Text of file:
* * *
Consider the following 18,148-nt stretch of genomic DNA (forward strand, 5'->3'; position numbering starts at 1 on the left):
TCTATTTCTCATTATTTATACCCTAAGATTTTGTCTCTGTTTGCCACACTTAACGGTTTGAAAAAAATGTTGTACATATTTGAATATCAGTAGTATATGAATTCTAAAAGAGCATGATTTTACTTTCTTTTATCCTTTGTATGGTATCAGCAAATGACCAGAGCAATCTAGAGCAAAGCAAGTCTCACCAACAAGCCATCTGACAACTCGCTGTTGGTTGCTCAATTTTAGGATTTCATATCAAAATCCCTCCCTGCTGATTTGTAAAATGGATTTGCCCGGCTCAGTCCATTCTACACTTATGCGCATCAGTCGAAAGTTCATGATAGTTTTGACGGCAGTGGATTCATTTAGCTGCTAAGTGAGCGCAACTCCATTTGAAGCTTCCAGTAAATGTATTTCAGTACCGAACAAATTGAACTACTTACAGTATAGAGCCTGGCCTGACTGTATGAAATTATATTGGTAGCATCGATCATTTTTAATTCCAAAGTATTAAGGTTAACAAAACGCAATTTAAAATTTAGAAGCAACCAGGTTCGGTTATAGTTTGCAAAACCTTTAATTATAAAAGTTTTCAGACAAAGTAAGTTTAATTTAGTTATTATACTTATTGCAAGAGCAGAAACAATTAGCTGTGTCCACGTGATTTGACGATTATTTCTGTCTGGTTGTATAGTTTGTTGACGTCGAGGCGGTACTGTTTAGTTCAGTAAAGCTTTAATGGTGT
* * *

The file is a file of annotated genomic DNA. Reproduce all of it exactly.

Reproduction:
Consider the following 18,148-nt stretch of genomic DNA (forward strand, 5'->3'; position numbering starts at 1 on the left):
TCTATTTCTCATTATTTATACCCTAAGATTTTGTCTCTGTTTGCCACACTTAACGGTTTGAAAAAAATGTTGTACATATTTGAATATCAGTAGTATATGAATTCTAAAAGAGCATGATTTTACTTTCTTTTATCCTTTGTATGGTATCAGCAAATGACCAGAGCAATCTAGAGCAAAGCAAGTCTCACCAACAAGCCATCTGACAACTCGCTGTTGGTTGCTCAATTTTAGGATTTCATATCAAAATCCCTCCCTGCTGATTTGTAAAATGGATTTGCCCGGCTCAGTCCATTCTACACTTATGCGCATCAGTCGAAAGTTCATGATAGTTTTGACGGCAGTGGATTCATTTAGCTGCTAAGTGAGCGCAACTCCATTTGAAGCTTCCAGTAAATGTATTTCAGTACCGAACAAATTGAACTACTTACAGTATAGAGCCTGGCCTGACTGTATGAAATTATATTGGTAGCATCGATCATTTTTAATTCCAAAGTATTAAGGTTAACAAAACGCAATTTAAAATTTAGAAGCAACCAGGTTCGGTTATAGTTTGCAAAACCTTTAATTATAAAAGTTTTCAGACAAAGTAAGTTTAATTTAGTTATTATACTTATTGCAAGAGCAGAAACAATTAGCTGTGTCCACGTGATTTGACGATTATTTCTGTCTGGTTGTATAGTTTGTTGACGTCGAGGCGGTACTGTTTAGTTCAGTAAAGCTTTAATGGTGT